Chasing Risk? This Market Won’t Be Kind to You
My stock screens have been displaying up signals over the past few days, but I’m still somewhat apprehensive about the most recent stock market rally—and you should be too.
The stock market appears to be edging higher again after the S&P 500 closed above 1,900 at another intraday high on May 23. And while there is some buying support on the stock market charts, I still question the sustainability of any strong upside moves at this time, given the lack of any new catalyst. The reality is that the absence of any leadership and continued concerns towards technology and growth stocks suggest the stock market remains vulnerable at this time.
Where I’m sensing the most risk continues to be the technology sector and small-cap stocks, despite some current relief buying.
Some technical analysts might argue that the move of the Russell 2000 back above its 200-day moving average (MA) is positive; however, I would question the lack of mass stock market participation, given the lighter volume and the questionable and flat investor sentiment, based on my technical analysis.
The chart of volume on the NASDAQ (below) shows how weak the trading volume has been since mid-March, when it was above the 50-day and 200-day MAs. Note the downside bearish crossover of the 50-day MA (blue line) below the 200-day MA (red line) as indicated by the blue oval.
Chart courtesy of www.StockCharts.com
The NASDAQ and Russell 2000 remain below their respective 50-day MAs. Their failure to recover this key technical level is a red flag.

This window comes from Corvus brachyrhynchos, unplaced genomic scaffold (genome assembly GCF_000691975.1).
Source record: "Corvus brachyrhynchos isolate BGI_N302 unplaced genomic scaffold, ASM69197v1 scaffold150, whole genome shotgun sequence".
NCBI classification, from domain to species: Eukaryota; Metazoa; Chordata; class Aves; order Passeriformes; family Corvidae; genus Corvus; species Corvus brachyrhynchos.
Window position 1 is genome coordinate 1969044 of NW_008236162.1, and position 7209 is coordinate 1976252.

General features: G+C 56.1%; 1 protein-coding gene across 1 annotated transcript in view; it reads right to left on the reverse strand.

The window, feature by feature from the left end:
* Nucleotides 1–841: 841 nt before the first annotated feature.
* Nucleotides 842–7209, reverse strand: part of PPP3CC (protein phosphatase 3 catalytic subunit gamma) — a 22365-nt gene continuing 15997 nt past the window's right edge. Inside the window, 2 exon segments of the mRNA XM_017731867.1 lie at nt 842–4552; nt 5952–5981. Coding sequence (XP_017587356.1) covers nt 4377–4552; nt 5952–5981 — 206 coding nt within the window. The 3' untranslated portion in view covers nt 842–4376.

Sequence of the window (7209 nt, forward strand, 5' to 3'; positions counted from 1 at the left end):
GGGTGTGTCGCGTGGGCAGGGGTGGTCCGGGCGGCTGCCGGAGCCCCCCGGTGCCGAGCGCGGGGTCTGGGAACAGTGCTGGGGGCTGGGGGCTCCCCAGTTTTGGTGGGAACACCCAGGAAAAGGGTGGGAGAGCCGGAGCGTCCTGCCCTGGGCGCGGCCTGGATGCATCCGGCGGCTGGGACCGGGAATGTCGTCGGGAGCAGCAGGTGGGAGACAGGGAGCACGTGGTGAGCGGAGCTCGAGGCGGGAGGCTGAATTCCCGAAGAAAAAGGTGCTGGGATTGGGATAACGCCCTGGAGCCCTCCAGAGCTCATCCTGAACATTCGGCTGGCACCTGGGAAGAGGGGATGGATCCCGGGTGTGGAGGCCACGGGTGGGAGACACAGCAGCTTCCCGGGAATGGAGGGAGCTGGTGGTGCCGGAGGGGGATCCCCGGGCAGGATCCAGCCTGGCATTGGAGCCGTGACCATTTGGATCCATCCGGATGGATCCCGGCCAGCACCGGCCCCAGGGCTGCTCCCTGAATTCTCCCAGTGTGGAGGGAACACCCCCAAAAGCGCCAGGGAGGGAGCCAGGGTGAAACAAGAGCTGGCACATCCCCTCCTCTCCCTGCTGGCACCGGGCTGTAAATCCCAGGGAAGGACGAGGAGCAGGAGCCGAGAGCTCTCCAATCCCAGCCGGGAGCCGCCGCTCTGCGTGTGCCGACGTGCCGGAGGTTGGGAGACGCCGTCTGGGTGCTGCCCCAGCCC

Also what concerns me regarding the NASDAQ is not only the presence of a bearish head-and-shoulders formation, but the fact that we last saw a bullish investor sentiment reading on the index on April 24. Since the start of April, there have only been six bullish readings and six bearish sessions, with the remaining showing a neutral result. These sentiment readings do not currently support a sustainable rally toward the growth elements of the stock market.
The lack of mass market participation is also a red flag. While the NASDAQ has edged higher, the upward move has been narrow. In April and May, there have only been 11 sessions in which the NASDAQ traded over two billion shares.
While I’m not expecting a severe stock market correction, I do feel we could be in for a bigger correction, especially with the lack of any major catalyst and what I previously discussed.
Given the recent rally in the stock market—particularly in the higher-beta stocks—I suggest taking some money off the table. You could also protect against the downside risk in technology by hedging with put options on the Powershares QQQ (NASDAQ/QQQ) exchange-traded fund (ETF).
Sign up to receive our
FREE investment newsletter
and you'll immediately get
access to this new report:
The Only Four High Dividend
Stock Plays You'll Ever Need!
This is an entirely free service.
No credit card required.
We hate spam as much as you do.